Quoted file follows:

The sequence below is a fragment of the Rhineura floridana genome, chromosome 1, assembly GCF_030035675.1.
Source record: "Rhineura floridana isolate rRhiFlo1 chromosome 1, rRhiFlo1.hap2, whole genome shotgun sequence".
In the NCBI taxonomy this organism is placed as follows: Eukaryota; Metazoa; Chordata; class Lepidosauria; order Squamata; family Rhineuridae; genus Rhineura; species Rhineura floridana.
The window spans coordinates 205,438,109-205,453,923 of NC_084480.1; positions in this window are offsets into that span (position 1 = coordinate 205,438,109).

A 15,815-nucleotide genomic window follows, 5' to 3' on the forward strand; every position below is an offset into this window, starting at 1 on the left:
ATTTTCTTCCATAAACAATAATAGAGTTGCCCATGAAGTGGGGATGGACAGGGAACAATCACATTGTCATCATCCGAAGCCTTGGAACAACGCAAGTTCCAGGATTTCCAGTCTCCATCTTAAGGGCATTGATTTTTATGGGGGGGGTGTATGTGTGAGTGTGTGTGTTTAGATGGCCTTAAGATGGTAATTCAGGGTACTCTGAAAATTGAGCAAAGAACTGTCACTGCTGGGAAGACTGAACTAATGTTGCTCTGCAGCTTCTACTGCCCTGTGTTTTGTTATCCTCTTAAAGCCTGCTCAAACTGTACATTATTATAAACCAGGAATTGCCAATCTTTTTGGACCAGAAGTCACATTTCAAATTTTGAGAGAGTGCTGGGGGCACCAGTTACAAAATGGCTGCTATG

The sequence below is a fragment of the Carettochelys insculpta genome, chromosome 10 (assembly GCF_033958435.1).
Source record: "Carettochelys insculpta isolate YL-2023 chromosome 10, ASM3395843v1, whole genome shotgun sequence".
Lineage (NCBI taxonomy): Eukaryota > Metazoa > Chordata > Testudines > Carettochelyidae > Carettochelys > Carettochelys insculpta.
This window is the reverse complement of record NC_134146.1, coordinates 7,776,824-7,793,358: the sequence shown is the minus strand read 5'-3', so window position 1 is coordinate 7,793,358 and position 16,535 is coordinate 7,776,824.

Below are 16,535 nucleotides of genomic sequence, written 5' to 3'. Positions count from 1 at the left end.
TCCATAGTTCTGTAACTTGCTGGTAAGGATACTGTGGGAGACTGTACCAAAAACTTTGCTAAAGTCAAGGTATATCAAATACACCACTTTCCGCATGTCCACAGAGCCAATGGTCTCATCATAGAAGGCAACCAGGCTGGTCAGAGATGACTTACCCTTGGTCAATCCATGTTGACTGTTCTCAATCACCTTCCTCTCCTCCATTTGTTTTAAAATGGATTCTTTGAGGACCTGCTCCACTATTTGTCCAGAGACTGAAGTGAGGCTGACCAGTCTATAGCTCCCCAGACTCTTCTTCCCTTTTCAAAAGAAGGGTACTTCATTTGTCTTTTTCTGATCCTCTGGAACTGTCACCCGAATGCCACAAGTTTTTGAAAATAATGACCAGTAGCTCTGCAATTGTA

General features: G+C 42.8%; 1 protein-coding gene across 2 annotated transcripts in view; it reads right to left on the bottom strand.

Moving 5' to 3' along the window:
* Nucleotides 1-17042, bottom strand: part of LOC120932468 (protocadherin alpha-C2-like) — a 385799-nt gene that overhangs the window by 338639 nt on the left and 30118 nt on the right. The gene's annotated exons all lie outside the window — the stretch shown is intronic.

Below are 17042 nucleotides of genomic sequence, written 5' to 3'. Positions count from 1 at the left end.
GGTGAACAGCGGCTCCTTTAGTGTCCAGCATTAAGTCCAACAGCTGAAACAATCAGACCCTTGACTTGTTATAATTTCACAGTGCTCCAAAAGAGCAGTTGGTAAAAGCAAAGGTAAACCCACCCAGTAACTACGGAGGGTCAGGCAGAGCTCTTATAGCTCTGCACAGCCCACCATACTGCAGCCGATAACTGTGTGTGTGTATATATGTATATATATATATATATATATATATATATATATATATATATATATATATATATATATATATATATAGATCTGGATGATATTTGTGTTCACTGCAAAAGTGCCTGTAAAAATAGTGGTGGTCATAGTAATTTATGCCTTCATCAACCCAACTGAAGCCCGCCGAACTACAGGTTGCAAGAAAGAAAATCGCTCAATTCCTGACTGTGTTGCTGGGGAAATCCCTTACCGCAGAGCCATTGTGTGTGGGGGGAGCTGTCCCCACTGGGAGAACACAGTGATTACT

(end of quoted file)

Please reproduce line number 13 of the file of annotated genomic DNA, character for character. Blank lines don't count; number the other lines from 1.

General features: G+C 42.8%; 1 protein-coding gene across 2 annotated transcripts in view; it reads right to left on the bottom strand.